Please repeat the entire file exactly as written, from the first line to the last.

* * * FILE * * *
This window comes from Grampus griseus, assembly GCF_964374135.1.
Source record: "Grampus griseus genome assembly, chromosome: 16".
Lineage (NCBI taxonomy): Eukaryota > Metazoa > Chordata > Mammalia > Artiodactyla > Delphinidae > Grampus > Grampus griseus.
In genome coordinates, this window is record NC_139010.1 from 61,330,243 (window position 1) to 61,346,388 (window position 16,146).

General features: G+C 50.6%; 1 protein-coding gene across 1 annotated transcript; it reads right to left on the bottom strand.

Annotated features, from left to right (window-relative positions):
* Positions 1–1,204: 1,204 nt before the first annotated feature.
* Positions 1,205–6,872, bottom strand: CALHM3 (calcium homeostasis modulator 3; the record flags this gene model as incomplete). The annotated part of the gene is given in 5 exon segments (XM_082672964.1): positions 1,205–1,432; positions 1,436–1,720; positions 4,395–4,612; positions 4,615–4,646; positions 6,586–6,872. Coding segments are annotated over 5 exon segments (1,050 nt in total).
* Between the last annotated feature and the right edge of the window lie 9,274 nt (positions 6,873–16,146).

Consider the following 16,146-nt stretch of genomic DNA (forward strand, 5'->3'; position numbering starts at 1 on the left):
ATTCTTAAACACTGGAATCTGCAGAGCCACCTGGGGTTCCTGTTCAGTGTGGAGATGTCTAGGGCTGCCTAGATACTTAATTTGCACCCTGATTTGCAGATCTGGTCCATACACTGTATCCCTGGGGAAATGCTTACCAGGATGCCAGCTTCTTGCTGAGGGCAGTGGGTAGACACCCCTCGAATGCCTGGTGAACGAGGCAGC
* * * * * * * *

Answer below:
This window comes from Grampus griseus, assembly GCF_964374135.1.
Source record: "Grampus griseus genome assembly, chromosome: 16".
Lineage (NCBI taxonomy): Eukaryota > Metazoa > Chordata > Mammalia > Artiodactyla > Delphinidae > Grampus > Grampus griseus.
In genome coordinates, this window is record NC_139010.1 from 61,330,243 (window position 1) to 61,346,388 (window position 16,146).

General features: G+C 50.6%; 1 protein-coding gene across 1 annotated transcript; it reads right to left on the bottom strand.

Annotated features, from left to right (window-relative positions):
* Positions 1–1,204: 1,204 nt before the first annotated feature.
* Positions 1,205–6,872, bottom strand: CALHM3 (calcium homeostasis modulator 3; the record flags this gene model as incomplete). The annotated part of the gene is given in 5 exon segments (XM_082672964.1): positions 1,205–1,432; positions 1,436–1,720; positions 4,395–4,612; positions 4,615–4,646; positions 6,586–6,872. Coding segments are annotated over 5 exon segments (1,050 nt in total).
* Between the last annotated feature and the right edge of the window lie 9,274 nt (positions 6,873–16,146).

Consider the following 16,146-nt stretch of genomic DNA (forward strand, 5'->3'; position numbering starts at 1 on the left):
ATTCTTAAACACTGGAATCTGCAGAGCCACCTGGGGTTCCTGTTCAGTGTGGAGATGTCTAGGGCTGCCTAGATACTTAATTTGCACCCTGATTTGCAGATCTGGTCCATACACTGTATCCCTGGGGAAATGCTTACCAGGATGCCAGCTTCTTGCTGAGGGCAGTGGGTAGACACCCCTCGAATGCCTGGTGAACGAGGCAGC